One is our God Twelve are the tribes of Israel.
In the heaven and the earth. Thirteen are the attributes of God.



On Pesach, we eat matzah On Pesach, we eat horseradish
Lotsa, lotsa matzah Hot hot hot hot horseradish
It’s yummy in the tummy It’s yummy in the tummy
Lotsa, lotsa matzah Hot hot hot hot horseradish
Doo doo doo doo doo doo doo And rolla rolla rolla matzah balls
And smelly in the belly gefilte fish
On Pesach, we each chicken And finger lickin’ chicken
Finger lickin’ chicken And lotsa, lotsa matzah
It’s yummy in the tummy Doo doo doo doo doo doo doo
Finger lickin’ chicken
And lotsa, lotsa matzah On Pesach, charoset
Doo doo doo doo doo doo doo Chop chop charoset
It’s yummy in the tummy
On Pesach, gefilte fish Chop chop charoset
Smelly in the belly gefilte fish And hot hot hot hot horseradish
It’s yummy in the tummy And rolla rolla rolla matzah balls
Smelly in the belly gefilte fish And smelly in the belly gefilte fish
And finger lickin’ chicken And finger lickin’ chicken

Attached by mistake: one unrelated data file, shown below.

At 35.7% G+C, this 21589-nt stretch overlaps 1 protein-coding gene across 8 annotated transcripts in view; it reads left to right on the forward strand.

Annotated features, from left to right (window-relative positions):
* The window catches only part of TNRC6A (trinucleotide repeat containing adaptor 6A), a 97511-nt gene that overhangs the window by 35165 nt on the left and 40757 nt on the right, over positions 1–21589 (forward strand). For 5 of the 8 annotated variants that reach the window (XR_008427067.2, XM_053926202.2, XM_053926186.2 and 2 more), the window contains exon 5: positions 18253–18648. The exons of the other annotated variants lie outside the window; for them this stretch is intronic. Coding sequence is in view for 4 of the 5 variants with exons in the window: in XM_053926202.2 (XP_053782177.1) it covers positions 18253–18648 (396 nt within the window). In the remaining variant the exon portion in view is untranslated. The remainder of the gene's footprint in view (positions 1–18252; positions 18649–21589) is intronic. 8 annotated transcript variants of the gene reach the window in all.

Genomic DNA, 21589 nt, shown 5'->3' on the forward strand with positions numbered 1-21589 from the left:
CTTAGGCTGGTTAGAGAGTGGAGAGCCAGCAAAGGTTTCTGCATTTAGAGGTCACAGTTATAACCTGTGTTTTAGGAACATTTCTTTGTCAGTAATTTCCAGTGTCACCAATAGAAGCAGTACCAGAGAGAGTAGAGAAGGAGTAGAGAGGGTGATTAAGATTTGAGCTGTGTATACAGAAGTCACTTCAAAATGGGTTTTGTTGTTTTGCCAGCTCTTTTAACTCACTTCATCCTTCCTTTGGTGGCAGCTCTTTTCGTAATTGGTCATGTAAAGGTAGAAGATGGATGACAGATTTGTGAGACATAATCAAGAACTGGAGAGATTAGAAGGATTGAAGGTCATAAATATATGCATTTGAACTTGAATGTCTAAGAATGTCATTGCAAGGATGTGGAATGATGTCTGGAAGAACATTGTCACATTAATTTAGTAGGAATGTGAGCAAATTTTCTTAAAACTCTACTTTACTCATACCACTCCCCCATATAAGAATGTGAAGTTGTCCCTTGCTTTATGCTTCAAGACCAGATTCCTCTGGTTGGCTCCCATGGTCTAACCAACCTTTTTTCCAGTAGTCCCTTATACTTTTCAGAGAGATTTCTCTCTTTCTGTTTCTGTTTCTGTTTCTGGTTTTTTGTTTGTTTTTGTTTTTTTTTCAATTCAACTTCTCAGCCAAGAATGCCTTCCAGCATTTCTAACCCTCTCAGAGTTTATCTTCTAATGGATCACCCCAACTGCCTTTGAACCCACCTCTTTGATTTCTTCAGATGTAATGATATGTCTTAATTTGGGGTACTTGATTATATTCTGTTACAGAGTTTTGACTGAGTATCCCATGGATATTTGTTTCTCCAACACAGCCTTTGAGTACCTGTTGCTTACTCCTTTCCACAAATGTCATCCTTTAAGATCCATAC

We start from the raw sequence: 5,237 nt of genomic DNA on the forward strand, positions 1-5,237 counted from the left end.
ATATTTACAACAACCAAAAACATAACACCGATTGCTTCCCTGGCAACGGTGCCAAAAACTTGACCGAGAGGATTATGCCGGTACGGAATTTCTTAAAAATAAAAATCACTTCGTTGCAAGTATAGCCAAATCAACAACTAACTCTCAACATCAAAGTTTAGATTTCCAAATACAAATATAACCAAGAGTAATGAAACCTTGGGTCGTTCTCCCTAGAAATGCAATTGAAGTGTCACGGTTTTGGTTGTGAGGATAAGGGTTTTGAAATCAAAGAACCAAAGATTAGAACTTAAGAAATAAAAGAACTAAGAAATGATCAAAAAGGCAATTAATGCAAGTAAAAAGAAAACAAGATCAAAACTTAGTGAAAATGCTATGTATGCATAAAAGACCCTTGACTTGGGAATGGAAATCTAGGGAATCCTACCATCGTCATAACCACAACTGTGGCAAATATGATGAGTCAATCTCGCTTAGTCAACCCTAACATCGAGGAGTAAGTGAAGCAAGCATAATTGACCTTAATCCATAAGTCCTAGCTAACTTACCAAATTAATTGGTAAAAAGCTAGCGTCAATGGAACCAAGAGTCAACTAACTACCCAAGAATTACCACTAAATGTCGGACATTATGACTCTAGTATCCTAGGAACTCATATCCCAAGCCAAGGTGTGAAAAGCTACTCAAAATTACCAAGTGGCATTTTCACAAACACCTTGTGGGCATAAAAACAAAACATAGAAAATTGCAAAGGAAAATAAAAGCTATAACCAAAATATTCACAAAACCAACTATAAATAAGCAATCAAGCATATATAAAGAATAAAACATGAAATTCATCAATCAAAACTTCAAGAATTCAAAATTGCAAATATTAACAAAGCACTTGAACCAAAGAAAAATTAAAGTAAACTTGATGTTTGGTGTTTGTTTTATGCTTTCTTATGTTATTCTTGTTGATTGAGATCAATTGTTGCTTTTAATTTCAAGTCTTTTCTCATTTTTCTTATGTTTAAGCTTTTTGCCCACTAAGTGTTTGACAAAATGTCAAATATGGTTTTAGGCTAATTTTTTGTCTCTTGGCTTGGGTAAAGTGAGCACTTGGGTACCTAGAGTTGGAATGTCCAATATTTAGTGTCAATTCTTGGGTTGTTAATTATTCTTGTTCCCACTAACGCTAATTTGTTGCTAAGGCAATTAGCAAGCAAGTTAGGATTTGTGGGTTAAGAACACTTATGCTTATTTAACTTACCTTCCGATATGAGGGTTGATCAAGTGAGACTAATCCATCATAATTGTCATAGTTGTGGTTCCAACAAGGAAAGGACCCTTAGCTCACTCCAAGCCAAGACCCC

And lotsa, lotsa matzah And lotsa, lotsa matzah
Doo doo doo doo doo doo doo Doo doo doo doo doo doo doo
Doo doo doo doo doo PESACH!
On Pesach, we eat matzah balls
Rolla rolla rolla matzah balls
It’s yummy in the tummy
Rolla rolla rolla matzah balls
And smelly in the belly gefilte fish
And finger lickin’ chicken
And lotsa, lotsa matzah
Doo doo doo doo doo doo doo


Chad gadya (2x) Chad Gadya
My father bought for two zuzim
Chad gadya (2x). That beat the dog
That bit the cat
Then came the cat That ate the kid
And ate the kid My father bought for two zuzim
My father bought for two zuzim Chad gadya (2x).
Chad gadya (2x).
Then came the butcher
Then came the dog That slew the ox
And bit the cat That drank the water
That ate the kid That quenched the fire
My father bought for two zuzim That burned the stick
Chad gadya (2x). That beat the dog
That bit the cat